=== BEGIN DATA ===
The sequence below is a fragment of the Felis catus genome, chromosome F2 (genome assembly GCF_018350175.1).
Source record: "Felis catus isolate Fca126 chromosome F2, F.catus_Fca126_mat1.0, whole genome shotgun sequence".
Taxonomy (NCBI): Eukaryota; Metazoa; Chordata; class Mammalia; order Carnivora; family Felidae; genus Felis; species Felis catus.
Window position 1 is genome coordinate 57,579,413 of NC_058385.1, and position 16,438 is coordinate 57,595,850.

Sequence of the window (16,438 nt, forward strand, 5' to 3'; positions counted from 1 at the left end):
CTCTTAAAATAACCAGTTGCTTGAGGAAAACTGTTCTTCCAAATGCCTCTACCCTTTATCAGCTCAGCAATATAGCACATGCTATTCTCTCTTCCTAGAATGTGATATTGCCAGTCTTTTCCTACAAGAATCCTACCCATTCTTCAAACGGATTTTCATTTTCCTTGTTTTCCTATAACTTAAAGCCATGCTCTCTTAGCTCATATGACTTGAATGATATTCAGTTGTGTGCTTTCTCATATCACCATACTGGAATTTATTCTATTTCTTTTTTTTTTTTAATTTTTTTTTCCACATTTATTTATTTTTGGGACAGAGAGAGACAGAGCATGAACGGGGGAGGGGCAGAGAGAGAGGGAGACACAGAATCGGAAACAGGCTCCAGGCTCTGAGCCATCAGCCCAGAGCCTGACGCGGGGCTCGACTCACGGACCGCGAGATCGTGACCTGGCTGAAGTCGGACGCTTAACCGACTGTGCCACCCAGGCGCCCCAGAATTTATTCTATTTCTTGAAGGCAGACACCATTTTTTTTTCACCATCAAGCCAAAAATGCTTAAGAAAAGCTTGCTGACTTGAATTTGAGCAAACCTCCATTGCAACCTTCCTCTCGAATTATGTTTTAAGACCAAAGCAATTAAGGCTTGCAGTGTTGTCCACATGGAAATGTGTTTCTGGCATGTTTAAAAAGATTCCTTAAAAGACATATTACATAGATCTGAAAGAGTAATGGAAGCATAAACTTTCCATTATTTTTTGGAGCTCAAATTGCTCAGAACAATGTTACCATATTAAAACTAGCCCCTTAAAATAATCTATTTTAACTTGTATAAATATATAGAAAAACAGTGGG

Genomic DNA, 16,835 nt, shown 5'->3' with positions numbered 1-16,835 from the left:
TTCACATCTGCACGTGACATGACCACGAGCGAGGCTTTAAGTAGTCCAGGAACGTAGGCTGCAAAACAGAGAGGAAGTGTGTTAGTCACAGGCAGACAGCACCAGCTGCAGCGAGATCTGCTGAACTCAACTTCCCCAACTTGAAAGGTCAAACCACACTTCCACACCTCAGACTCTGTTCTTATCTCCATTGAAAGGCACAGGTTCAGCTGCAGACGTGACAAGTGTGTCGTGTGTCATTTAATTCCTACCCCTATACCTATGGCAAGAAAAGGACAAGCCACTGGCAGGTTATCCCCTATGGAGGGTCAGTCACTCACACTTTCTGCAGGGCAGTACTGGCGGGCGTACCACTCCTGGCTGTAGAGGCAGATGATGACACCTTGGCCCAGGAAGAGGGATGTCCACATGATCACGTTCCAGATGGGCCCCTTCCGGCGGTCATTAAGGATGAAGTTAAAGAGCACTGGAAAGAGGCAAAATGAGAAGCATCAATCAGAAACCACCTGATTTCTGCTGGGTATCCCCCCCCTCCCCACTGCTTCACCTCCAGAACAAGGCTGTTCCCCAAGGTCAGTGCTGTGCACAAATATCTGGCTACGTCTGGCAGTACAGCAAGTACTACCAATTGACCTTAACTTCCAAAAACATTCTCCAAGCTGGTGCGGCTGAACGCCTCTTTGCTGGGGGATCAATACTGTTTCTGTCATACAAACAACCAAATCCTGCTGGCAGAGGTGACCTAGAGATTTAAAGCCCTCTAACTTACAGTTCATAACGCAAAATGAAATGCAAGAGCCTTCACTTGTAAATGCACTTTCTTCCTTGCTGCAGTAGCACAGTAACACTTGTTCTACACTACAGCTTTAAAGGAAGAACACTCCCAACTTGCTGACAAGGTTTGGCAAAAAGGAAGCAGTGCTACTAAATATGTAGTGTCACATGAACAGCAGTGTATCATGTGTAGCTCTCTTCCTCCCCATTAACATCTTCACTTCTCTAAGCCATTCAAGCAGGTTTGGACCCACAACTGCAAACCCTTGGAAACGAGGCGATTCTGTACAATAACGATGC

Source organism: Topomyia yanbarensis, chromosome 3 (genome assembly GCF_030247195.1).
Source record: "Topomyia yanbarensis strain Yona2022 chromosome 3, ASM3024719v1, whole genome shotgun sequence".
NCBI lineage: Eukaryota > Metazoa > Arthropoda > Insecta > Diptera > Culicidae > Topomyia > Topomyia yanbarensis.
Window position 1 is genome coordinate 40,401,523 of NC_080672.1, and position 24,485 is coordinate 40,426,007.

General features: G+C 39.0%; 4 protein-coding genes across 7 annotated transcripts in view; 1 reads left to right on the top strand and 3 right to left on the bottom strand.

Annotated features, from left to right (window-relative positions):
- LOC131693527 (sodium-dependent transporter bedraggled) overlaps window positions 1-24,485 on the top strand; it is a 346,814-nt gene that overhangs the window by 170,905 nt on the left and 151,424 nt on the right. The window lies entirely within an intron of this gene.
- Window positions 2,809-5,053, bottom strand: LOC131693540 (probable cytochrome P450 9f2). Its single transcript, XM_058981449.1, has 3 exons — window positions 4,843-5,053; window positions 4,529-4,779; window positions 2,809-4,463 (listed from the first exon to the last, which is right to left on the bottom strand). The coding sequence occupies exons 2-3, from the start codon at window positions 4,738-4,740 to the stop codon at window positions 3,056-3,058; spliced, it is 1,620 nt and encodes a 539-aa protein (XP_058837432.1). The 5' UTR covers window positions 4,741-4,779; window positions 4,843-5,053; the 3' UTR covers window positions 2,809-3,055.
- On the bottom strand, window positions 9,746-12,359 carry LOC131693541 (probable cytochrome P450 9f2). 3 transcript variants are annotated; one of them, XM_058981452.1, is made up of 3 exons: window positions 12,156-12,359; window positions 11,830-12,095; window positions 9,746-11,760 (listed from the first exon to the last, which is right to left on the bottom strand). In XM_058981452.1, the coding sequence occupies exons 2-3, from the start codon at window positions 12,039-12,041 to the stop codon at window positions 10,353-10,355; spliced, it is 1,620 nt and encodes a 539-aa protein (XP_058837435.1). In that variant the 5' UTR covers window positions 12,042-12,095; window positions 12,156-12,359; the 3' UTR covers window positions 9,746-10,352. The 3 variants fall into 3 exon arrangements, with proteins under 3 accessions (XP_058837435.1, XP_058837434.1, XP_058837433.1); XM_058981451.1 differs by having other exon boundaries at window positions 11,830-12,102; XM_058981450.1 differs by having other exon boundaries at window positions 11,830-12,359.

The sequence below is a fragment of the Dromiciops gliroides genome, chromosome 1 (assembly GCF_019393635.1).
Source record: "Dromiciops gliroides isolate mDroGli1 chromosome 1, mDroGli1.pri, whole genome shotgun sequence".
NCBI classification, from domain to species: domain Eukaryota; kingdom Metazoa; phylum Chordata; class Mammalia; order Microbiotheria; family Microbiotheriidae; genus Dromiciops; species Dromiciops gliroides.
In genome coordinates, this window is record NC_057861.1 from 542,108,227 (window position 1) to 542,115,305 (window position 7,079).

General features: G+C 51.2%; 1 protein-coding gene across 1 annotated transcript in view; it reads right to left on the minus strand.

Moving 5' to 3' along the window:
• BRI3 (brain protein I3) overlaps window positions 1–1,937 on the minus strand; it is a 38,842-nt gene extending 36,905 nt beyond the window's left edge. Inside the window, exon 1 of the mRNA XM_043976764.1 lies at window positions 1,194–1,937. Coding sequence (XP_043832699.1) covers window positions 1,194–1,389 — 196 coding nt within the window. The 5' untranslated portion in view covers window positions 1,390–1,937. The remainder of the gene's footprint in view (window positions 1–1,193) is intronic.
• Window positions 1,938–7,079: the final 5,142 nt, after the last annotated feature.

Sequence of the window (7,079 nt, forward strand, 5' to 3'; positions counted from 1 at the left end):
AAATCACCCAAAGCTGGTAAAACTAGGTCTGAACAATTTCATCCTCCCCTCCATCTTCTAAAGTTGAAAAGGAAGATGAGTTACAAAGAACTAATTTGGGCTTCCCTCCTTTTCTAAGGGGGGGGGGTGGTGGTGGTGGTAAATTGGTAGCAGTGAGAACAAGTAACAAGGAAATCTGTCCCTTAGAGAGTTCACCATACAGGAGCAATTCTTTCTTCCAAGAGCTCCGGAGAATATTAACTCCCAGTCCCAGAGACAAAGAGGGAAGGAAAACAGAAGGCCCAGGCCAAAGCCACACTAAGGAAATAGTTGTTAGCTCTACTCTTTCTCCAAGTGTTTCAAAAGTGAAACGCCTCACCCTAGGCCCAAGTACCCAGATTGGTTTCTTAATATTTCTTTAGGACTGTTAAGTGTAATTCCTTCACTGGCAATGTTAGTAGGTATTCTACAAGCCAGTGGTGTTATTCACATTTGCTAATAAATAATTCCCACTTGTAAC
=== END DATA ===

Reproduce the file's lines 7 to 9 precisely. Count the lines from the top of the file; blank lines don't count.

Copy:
Genomic DNA, 16,835 nt, shown 5'->3' with positions numbered 1-16,835 from the left:
TTCACATCTGCACGTGACATGACCACGAGCGAGGCTTTAAGTAGTCCAGGAACGTAGGCTGCAAAACAGAGAGGAAGTGTGTTAGTCACAGGCAGACAGCACCAGCTGCAGCGAGATCTGCTGAACTCAACTTCCCCAACTTGAAAGGTCAAACCACACTTCCACACCTCAGACTCTGTTCTTATCTCCATTGAAAGGCACAGGTTCAGCTGCAGACGTGACAAGTGTGTCGTGTGTCATTTAATTCCTACCCCTATACCTATGGCAAGAAAAGGACAAGCCACTGGCAGGTTATCCCCTATGGAGGGTCAGTCACTCACACTTTCTGCAGGGCAGTACTGGCGGGCGTACCACTCCTGGCTGTAGAGGCAGATGATGACACCTTGGCCCAGGAAGAGGGATGTCCACATGATCACGTTCCAGATGGGCCCCTTCCGGCGGTCATTAAGGATGAAGTTAAAGAGCACTGGAAAGAGGCAAAATGAGAAGCATCAATCAGAAACCACCTGATTTCTGCTGGGTATCCCCCCCCTCCCCACTGCTTCACCTCCAGAACAAGGCTGTTCCCCAAGGTCAGTGCTGTGCACAAATATCTGGCTACGTCTGGCAGTACAGCAAGTACTACCAATTGACCTTAACTTCCAAAAACATTCTCCAAGCTGGTGCGGCTGAACGCCTCTTTGCTGGGGGATCAATACTGTTTCTGTCATACAAACAACCAAATCCTGCTGGCAGAGGTGACCTAGAGATTTAAAGCCCTCTAACTTACAGTTCATAACGCAAAATGAAATGCAAGAGCCTTCACTTGTAAATGCACTTTCTTCCTTGCTGCAGTAGCACAGTAACACTTGTTCTACACTACAGCTTTAAAGGAAGAACACTCCCAACTTGCTGACAAGGTTTGGCAAAAAGGAAGCAGTGCTACTAAATATGTAGTGTCACATGAACAGCAGTGTATCATGTGTAGCTCTCTTCCTCCCCATTAACATCTTCACTTCTCTAAGCCATTCAAGCAGGTTTGGACCCACAACTGCAAACCCTTGGAAACGAGGCGATTCTGTACAATAACGATGC

Source organism: Topomyia yanbarensis, chromosome 3 (genome assembly GCF_030247195.1).